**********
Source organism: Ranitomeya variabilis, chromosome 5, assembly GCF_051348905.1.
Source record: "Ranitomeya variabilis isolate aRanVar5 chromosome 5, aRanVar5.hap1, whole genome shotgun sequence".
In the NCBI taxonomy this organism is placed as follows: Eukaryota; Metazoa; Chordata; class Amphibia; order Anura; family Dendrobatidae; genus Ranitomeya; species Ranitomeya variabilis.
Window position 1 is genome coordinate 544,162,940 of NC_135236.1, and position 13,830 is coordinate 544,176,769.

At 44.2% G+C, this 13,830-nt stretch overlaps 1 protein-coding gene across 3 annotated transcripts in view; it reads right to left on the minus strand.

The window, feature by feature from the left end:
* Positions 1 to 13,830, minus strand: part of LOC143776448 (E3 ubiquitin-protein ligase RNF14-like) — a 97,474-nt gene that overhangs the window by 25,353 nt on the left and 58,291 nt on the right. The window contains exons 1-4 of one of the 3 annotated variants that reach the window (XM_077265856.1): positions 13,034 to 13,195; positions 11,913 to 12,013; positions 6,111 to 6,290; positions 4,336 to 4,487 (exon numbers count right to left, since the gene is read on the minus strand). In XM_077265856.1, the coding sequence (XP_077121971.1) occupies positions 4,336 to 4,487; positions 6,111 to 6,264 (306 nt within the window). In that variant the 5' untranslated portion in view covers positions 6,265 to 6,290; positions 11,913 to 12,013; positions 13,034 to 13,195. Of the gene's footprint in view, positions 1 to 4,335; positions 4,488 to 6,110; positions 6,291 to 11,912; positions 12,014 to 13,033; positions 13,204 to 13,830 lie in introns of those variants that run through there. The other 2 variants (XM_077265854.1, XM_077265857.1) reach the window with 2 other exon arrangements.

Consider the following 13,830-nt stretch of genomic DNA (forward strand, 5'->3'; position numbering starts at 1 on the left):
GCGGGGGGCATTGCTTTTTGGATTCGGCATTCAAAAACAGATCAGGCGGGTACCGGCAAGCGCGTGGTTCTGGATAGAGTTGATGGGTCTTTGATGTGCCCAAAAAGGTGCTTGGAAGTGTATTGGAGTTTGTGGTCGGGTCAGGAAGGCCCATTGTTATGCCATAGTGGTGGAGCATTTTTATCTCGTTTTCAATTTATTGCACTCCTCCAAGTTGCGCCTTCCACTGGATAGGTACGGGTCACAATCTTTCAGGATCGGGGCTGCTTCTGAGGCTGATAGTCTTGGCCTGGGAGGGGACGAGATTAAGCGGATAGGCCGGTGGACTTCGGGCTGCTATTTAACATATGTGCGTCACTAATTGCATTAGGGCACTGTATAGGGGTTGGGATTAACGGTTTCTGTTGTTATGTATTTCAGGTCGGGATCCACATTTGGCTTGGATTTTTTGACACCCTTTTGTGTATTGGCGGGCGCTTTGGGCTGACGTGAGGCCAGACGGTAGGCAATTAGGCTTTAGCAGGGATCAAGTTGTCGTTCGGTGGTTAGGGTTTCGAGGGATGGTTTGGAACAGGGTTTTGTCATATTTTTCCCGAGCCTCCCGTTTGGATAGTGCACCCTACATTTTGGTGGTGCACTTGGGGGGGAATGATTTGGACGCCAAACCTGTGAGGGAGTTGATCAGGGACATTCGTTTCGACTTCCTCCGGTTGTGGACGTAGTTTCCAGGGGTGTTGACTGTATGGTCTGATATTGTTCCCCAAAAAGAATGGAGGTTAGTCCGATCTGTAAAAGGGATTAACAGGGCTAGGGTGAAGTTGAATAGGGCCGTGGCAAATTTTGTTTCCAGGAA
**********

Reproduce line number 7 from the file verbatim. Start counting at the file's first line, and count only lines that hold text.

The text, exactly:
* Positions 1 to 13,830, minus strand: part of LOC143776448 (E3 ubiquitin-protein ligase RNF14-like) — a 97,474-nt gene that overhangs the window by 25,353 nt on the left and 58,291 nt on the right. The window contains exons 1-4 of one of the 3 annotated variants that reach the window (XM_077265856.1): positions 13,034 to 13,195; positions 11,913 to 12,013; positions 6,111 to 6,290; positions 4,336 to 4,487 (exon numbers count right to left, since the gene is read on the minus strand). In XM_077265856.1, the coding sequence (XP_077121971.1) occupies positions 4,336 to 4,487; positions 6,111 to 6,264 (306 nt within the window). In that variant the 5' untranslated portion in view covers positions 6,265 to 6,290; positions 11,913 to 12,013; positions 13,034 to 13,195. Of the gene's footprint in view, positions 1 to 4,335; positions 4,488 to 6,110; positions 6,291 to 11,912; positions 12,014 to 13,033; positions 13,204 to 13,830 lie in introns of those variants that run through there. The other 2 variants (XM_077265854.1, XM_077265857.1) reach the window with 2 other exon arrangements.